Journal of Literary & Cultural Disability Studies

Playing Nothing

Games and Cognitive Difference in Murphy

Journal of Literary & Cultural Disability Studies (2019), 13, (2), 159–175.

Abstract

In Murphy, Samuel Beckett uses games to undermine expectations of cognitive normativity. He aligns mental disability with play, re-contextualizing cognitive difference as an interactive process rather than a frightening Otherness. Informed by visits to mental hospitals and personal experience with psychoanalytic treatment, characters in Murphy often enter interdependent relationships that question their own subjectivities, exploring what it means to be recognized as mentally disabled. The article suggests Beckett uses games to unsettle logical narrative sequence and permit unanticipated results. The ludic framework emphasizes the features games share with non-normative epistemologies, or “cripistemologies.” Near the end of the novel Murphy plays chess with the schizophrenic Mr Endon, seeking equal recognition as mentally disabled. The game results in “Nothing,” a Nothing that is not a void but the feeling of an inarticulate something, the presence of which develops through playful exchange. This Nothing allows space for understandings of cognitive difference existing outside normative conventions, expanding considerations of mental disability through processes of exchange.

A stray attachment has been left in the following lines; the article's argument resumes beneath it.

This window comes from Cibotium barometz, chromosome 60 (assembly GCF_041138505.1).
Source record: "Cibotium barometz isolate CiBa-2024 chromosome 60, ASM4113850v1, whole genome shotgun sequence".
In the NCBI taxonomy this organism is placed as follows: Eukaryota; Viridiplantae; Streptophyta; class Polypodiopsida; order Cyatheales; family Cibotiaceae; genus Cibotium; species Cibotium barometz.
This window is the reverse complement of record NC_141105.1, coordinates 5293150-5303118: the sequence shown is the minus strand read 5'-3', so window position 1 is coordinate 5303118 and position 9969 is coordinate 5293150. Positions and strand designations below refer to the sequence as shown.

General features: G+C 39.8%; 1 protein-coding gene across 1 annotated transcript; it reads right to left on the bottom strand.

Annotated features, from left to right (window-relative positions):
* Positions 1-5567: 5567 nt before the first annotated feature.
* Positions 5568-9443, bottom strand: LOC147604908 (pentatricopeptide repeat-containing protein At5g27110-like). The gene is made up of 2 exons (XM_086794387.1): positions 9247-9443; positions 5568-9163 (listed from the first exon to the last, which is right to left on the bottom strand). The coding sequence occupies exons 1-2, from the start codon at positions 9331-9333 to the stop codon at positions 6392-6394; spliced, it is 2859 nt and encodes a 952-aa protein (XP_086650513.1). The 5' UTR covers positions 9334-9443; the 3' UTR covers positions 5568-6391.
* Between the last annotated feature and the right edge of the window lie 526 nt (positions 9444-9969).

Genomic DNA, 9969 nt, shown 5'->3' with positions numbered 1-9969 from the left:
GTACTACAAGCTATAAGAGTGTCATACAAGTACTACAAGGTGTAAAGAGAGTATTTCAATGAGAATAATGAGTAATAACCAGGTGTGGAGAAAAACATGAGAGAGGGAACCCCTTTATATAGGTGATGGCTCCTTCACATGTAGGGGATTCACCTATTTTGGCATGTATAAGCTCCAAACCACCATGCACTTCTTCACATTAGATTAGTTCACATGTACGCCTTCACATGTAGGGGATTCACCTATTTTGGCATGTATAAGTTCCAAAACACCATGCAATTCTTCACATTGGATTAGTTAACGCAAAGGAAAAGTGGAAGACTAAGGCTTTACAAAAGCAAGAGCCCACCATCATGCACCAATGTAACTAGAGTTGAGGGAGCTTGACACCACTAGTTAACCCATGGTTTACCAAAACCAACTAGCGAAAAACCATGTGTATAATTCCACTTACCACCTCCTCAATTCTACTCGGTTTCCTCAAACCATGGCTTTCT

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Works Cited

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Massumi, Brian. What Animals Teach Us About Politics. Durham: Duke UP, 2014. Print. Google Scholar

Beckett, Samuel. The Letters of Samuel Beckett 1929–1940. Eds. Martha Dow Fehsenfeld and Lois More Overbeck. New York: Cambridge UP, 2012. Print. Google Scholar

Beckett, Samuel. Molloy. Three Novels: Molloy, Malone Dies, The Unnamable. New York: Grove Press, 2009. 1–170. Print. Google Scholar

McRuer, Robert and Merri Lisa Johnson. “Proliferating Cripistemologies: A Virtual Roundtable.” Journal of Literary & Cultural Disability Studies 8.2 (2014): 127–47. Print. Google Scholar

Beckett, Samuel. Murphy. New York: Grove Press, 1938. Print. Google Scholar

Mitchell, David T. and Sharon L. Snyder. Narrative Prosthesis. Ann Arbor: U of Michigan P, 2000. Print. Google Scholar

Beckett, Samuel. Waiting for Godot. New York: Grove Press, 1952. Print. Google Scholar

Mollow, Anna. “Criphystemologies: What Disability Theory Needs to Know about Hysteria.” Journal of Literary & Cultural Disability Studies 8.2 (2014): 185–201. Print. Google Scholar

Pendergast, Catherine. “The Unexceptional Schizophrenic: a Post-Postmodern Introduction.” Journal of Literary Disability 2.1 (2008): 55–62. Print. Google Scholar

Berkeley, George. Principles of Human Knowledge and Three Dialogues. Ed. Howard Robinson. New York: Oxford UP, 1999. Print. Google Scholar

Price, Margret. Mad at School. Ann Arbor: U of Michigan P, 2014. Print. Google Scholar

Davidson, Michael. “‘Every Man his Specialty’: Beckett, Disability and Dependence.” Journal of Literary & Cultural Disability Studies 1.2 (2007): 55–68. Print. Google Scholar

Quayson, Ato. Aesthetic Nervousness. New York: Columbia UP, 2007. Print. Google Scholar